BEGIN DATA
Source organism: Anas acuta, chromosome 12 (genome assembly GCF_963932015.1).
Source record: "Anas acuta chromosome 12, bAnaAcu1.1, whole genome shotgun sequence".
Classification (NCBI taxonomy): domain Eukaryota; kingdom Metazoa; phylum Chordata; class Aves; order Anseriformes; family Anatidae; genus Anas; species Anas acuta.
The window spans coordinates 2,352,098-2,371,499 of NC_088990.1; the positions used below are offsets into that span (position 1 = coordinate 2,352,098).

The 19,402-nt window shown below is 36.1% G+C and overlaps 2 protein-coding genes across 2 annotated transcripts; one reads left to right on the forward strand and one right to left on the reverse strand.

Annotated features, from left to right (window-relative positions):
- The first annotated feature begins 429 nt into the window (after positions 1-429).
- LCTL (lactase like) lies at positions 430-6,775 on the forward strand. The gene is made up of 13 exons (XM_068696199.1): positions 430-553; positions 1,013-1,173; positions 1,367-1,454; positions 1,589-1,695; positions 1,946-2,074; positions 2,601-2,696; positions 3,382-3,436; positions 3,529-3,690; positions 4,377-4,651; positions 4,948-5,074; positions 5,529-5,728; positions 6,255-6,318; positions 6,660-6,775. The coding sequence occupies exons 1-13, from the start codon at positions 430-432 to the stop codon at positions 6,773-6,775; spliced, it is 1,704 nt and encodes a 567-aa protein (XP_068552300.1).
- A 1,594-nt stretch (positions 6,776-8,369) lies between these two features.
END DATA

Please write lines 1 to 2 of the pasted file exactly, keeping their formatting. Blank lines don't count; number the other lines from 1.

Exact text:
Source organism: Anas acuta, chromosome 12 (genome assembly GCF_963932015.1).
Source record: "Anas acuta chromosome 12, bAnaAcu1.1, whole genome shotgun sequence".